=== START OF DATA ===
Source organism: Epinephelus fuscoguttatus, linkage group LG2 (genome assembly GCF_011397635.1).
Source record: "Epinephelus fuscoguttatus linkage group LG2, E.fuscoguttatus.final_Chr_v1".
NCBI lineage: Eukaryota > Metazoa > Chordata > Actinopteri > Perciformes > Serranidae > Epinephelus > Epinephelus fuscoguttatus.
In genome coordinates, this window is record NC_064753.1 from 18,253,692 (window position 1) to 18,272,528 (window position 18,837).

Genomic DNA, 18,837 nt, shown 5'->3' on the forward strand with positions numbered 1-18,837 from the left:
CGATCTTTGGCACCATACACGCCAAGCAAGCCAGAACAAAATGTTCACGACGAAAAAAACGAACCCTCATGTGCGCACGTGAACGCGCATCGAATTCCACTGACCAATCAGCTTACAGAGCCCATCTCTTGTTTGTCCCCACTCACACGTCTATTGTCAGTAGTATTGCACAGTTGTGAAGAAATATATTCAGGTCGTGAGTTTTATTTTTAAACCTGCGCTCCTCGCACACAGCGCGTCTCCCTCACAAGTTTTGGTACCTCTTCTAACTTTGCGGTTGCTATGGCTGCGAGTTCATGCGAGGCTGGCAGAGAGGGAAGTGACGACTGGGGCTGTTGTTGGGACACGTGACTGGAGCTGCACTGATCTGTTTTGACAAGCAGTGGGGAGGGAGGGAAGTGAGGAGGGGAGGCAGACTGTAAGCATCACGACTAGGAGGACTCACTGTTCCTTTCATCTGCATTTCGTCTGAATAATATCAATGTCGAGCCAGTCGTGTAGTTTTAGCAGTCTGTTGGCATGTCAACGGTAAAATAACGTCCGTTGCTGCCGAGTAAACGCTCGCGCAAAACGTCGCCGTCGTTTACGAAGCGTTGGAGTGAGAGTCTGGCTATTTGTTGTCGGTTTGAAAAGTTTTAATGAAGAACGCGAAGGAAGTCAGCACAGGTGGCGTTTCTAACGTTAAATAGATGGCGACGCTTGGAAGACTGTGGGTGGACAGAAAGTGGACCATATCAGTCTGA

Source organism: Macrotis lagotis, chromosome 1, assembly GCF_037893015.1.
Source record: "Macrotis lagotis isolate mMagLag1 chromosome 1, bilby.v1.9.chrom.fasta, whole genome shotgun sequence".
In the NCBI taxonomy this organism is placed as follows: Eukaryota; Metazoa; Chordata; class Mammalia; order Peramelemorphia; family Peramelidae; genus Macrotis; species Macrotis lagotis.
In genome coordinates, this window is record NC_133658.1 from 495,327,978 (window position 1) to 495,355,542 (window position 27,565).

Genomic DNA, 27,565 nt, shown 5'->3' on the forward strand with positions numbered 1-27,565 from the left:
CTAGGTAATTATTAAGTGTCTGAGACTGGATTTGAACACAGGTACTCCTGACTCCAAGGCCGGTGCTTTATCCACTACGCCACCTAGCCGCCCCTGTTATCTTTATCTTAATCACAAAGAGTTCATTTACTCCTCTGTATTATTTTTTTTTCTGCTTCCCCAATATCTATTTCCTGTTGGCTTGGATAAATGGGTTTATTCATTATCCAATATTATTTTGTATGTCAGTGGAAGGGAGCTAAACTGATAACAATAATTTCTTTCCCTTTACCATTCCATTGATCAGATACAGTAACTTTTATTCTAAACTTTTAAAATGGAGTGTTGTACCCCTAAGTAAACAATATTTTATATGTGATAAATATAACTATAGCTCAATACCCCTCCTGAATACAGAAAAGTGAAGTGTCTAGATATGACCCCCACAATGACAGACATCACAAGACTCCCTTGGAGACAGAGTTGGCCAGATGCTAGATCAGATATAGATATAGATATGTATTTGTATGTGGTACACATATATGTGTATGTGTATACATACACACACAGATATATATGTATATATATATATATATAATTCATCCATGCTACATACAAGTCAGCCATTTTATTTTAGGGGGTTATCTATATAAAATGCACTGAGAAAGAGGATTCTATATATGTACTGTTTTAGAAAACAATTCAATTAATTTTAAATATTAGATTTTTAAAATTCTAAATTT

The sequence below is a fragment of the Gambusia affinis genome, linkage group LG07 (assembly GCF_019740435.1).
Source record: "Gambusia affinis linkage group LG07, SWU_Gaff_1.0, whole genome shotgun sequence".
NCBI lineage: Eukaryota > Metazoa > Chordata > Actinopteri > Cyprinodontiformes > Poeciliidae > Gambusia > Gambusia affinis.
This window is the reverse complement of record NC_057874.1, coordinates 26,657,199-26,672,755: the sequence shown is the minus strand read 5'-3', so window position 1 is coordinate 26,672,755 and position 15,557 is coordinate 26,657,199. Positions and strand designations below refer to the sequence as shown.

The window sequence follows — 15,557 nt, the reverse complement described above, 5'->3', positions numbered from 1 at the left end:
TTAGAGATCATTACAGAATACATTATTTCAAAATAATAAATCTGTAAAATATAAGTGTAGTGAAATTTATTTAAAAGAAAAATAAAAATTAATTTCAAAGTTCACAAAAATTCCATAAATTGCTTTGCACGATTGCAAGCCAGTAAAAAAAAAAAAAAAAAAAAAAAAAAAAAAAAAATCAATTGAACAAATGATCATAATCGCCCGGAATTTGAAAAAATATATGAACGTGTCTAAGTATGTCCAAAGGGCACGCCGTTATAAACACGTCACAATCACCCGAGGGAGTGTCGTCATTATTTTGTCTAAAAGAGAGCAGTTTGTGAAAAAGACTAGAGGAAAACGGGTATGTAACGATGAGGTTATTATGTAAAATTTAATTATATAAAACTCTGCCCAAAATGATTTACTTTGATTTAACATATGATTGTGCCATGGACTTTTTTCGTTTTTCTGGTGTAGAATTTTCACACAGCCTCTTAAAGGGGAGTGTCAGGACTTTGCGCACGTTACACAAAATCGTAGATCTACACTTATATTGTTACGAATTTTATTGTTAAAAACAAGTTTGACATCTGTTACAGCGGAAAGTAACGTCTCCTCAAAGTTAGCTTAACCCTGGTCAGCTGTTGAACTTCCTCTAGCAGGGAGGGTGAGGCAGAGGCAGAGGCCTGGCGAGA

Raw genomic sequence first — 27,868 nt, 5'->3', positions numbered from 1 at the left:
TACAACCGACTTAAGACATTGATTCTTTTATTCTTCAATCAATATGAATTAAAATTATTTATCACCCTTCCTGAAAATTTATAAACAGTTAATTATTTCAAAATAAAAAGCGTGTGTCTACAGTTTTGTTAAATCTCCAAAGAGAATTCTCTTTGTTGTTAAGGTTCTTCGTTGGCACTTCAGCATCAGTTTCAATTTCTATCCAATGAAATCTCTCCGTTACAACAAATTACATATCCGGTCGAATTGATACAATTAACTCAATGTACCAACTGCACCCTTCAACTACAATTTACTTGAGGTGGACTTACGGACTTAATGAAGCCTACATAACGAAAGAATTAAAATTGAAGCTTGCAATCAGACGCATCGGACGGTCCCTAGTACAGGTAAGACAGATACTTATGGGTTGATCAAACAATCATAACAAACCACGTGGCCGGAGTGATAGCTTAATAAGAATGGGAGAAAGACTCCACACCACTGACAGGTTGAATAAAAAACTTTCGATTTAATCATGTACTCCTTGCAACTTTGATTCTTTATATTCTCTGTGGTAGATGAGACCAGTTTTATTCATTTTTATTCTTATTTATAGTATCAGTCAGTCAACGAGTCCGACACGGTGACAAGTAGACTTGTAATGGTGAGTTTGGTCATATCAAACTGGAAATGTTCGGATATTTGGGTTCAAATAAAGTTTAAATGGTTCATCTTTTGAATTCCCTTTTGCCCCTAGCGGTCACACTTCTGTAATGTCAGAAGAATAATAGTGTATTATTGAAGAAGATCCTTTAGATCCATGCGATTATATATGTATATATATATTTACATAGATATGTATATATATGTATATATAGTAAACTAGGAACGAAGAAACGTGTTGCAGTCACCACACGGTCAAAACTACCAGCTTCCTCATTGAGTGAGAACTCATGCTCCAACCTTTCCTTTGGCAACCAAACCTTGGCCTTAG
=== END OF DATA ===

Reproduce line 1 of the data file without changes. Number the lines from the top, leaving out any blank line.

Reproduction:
Source organism: Epinephelus fuscoguttatus, linkage group LG2 (genome assembly GCF_011397635.1).